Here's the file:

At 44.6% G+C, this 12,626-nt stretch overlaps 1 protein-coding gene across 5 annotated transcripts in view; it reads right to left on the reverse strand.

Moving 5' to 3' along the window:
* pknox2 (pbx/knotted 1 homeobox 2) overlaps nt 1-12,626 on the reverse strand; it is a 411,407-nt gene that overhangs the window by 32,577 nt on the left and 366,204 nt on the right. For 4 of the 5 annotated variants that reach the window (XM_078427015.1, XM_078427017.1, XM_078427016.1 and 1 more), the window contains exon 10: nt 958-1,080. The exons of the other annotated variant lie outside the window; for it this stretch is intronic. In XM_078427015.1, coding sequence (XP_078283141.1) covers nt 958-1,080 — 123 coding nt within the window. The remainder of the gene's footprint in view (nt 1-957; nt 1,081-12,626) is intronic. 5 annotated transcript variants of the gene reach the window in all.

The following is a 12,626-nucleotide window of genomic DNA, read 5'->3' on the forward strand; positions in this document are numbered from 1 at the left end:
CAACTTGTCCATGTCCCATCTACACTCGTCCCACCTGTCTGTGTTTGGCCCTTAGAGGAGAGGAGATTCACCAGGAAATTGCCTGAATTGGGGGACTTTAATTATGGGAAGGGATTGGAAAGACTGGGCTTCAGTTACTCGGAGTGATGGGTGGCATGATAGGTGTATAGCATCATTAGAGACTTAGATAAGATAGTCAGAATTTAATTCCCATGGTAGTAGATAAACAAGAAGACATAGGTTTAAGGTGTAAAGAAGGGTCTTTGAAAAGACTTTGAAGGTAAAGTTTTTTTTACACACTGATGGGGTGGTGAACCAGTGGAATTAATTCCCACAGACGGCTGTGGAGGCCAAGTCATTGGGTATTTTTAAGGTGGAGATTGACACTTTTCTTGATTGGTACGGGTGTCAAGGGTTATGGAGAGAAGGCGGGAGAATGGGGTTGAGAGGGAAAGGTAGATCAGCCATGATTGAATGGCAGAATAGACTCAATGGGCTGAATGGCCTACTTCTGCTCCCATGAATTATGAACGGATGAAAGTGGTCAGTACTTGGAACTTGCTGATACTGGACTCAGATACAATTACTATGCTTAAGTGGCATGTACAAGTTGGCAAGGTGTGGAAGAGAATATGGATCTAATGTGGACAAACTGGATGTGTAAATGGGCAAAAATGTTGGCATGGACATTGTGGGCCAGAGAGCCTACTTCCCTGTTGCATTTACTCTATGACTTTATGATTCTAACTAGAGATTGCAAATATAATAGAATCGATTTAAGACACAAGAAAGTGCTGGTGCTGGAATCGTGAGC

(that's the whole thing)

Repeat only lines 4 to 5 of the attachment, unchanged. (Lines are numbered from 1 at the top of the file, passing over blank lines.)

The following is a 12,626-nucleotide window of genomic DNA, read 5'->3' on the forward strand; positions in this document are numbered from 1 at the left end:
CAACTTGTCCATGTCCCATCTACACTCGTCCCACCTGTCTGTGTTTGGCCCTTAGAGGAGAGGAGATTCACCAGGAAATTGCCTGAATTGGGGGACTTTAATTATGGGAAGGGATTGGAAAGACTGGGCTTCAGTTACTCGGAGTGATGGGTGGCATGATAGGTGTATAGCATCATTAGAGACTTAGATAAGATAGTCAGAATTTAATTCCCATGGTAGTAGATAAACAAGAAGACATAGGTTTAAGGTGTAAAGAAGGGTCTTTGAAAAGACTTTGAAGGTAAAGTTTTTTTTACACACTGATGGGGTGGTGAACCAGTGGAATTAATTCCCACAGACGGCTGTGGAGGCCAAGTCATTGGGTATTTTTAAGGTGGAGATTGACACTTTTCTTGATTGGTACGGGTGTCAAGGGTTATGGAGAGAAGGCGGGAGAATGGGGTTGAGAGGGAAAGGTAGATCAGCCATGATTGAATGGCAGAATAGACTCAATGGGCTGAATGGCCTACTTCTGCTCCCATGAATTATGAACGGATGAAAGTGGTCAGTACTTGGAACTTGCTGATACTGGACTCAGATACAATTACTATGCTTAAGTGGCATGTACAAGTTGGCAAGGTGTGGAAGAGAATATGGATCTAATGTGGACAAACTGGATGTGTAAATGGGCAAAAATGTTGGCATGGACATTGTGGGCCAGAGAGCCTACTTCCCTGTTGCATTTACTCTATGACTTTATGATTCTAACTAGAGATTGCAAATATAATAGAATCGATTTAAGACACAAGAAAGTGCTGGTGCTGGAATCGTGAGC